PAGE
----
This story is part of, CNET's coverage of the voting in November and its aftermath.
Sen. Elizabeth Warren on Wednesday proposed creating civil and criminal penalties for knowingly spreading false information online about when and how to vote in US elections. The Democratic presidential candidate also called on tech companies to take "real steps" to fight disinformation.
"I'm also calling on tech companies like Facebook, Twitter, and Google to take real steps right now to fight disinformation spread on their platforms," Warren said in a tweet Wednesday. "The safety of our democracy is more important than shareholder dividends and CEO salaries."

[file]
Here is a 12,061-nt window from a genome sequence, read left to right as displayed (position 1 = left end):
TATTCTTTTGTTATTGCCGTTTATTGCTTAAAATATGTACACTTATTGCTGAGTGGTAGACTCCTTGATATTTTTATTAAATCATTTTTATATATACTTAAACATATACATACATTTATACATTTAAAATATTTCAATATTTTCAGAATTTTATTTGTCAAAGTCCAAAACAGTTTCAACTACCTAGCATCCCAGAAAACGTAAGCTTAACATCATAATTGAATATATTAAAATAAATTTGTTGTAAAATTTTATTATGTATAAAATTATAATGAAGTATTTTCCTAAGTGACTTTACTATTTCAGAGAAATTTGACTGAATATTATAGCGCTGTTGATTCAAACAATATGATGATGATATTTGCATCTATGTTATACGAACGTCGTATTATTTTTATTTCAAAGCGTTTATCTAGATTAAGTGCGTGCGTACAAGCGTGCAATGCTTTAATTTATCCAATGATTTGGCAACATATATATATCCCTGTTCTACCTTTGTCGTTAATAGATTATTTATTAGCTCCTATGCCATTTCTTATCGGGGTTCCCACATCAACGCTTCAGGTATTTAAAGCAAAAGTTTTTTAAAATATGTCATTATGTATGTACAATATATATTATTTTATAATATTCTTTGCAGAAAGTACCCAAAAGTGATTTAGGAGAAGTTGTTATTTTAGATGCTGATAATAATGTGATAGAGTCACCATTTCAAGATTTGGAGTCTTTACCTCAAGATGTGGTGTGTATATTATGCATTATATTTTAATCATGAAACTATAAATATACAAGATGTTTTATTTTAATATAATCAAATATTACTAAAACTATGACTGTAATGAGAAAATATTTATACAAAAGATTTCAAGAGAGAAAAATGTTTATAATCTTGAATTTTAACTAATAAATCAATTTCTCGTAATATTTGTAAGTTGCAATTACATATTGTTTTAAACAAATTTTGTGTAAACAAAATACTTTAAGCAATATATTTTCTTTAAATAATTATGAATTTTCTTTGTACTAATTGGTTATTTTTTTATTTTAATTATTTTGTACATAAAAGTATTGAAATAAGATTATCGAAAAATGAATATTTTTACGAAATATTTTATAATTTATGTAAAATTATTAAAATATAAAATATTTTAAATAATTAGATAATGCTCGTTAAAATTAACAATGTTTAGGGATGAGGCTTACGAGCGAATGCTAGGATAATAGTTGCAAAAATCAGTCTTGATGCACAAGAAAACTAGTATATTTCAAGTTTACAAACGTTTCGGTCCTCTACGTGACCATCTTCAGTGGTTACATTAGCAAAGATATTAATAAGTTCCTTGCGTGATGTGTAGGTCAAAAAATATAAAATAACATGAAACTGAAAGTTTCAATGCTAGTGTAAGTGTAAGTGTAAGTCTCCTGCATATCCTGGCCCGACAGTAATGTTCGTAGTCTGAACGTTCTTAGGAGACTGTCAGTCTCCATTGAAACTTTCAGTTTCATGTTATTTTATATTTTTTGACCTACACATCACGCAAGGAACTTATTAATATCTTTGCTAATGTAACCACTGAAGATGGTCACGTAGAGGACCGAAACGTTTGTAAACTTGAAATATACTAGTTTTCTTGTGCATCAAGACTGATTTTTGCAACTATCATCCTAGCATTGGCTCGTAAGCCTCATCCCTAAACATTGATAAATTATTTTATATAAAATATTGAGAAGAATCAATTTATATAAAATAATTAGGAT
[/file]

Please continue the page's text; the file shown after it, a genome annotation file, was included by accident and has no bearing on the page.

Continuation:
Warren has vowed to break up big tech companies like Facebook, Google and Amazon if she becomes president, arguing that they have too much power, stifle competition and hurt small businesses. She's also been a vocal critic of Facebook's decision to . In October, she ran an ad on the social network to make her point -- it deliberately contained a falsehood, that Facebook CEO Mark Zuckerberg had endorsed President Donald Trump.
Warren's plan to tackle disinformation also calls for the government and tech companies to work more closely to fight misinformation campaigns. She also urged social media platforms to ban accounts that "knowingly disseminate false information about the time, place, and manner of voting."
Warren also said misinformation erodes democracy and pledged not to tolerate the use of "false information or false accounts to attack my opponents, promote my campaign, or undermine our elections."